Take Action On Advocacy Issues

If you have a story, you have the power to influence policymakers.


Policy change is one major way we can make a difference in the lives of people living with mental health conditions and their families. NAMI advocates for an array of issues including:

  • Protecting people’s access to treatment and services
  • Attaining mental health parity
  • Securing better funding for research

We maintain an active presence in the U.S. Capitol on priority issues with relationships on both sides of the aisle. NAMI also has a strong presence in all 50 states, advocating for state laws, as well as county and local policies that will ensure that people get the help they need. 


We invite you to join our movement and to take action on advocacy issues. We champion better care and better lives for the millions of Americans affected by mental health conditions.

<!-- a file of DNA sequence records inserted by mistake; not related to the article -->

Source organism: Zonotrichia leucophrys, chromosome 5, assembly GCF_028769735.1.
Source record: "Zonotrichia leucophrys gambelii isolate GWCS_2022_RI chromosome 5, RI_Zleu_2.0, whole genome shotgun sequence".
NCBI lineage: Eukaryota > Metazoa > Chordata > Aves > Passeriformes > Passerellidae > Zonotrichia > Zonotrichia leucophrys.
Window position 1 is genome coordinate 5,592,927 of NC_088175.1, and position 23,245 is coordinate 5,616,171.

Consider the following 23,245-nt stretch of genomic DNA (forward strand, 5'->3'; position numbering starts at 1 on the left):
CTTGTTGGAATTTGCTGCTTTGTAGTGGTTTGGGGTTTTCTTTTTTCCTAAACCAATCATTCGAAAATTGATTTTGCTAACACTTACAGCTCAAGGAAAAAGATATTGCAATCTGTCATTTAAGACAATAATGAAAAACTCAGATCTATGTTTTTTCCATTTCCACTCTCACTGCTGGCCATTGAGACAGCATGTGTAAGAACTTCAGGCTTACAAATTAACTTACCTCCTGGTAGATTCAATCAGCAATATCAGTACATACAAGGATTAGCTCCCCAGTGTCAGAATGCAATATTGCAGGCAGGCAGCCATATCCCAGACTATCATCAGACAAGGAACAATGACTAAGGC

Clicking the link below will take you to the National NAMI Advocacy Headquarters website at https://nami.quorum.us/action_center/. You will be asked to provide your email address and indicate which issues you are most interested in.

Act Now: Send a Letter to Congress

Throughout the year, we’ve asked Congress to stop health reform efforts that would hurt Americans with mental illness—and we’ve urged them to forge bipartisan solutions to stabilize the health insurance markets.  We have good news: Congress listened.


Senators Lamar Alexander (R-TN) and Patty Murray (D-WA) announced a bipartisan agreement to help keep insurance markets sound and more affordable. If this bill passes, it will help protect mental health coverage for Americans with mental illness.


The Alexander-Murray bill will strengthen and stabilize the health care system, reducing the risk of sharp premium increases and lack of insurance options. It maintains important cost-sharing reduction (CSR) subsidies and financial assistance, which help low- and middle-income people pay for out-of-pocket costs and insurance premiums.


Your continued advocacy matters. Learn more from NAMI's latest Mental Health on Capitol Hill update.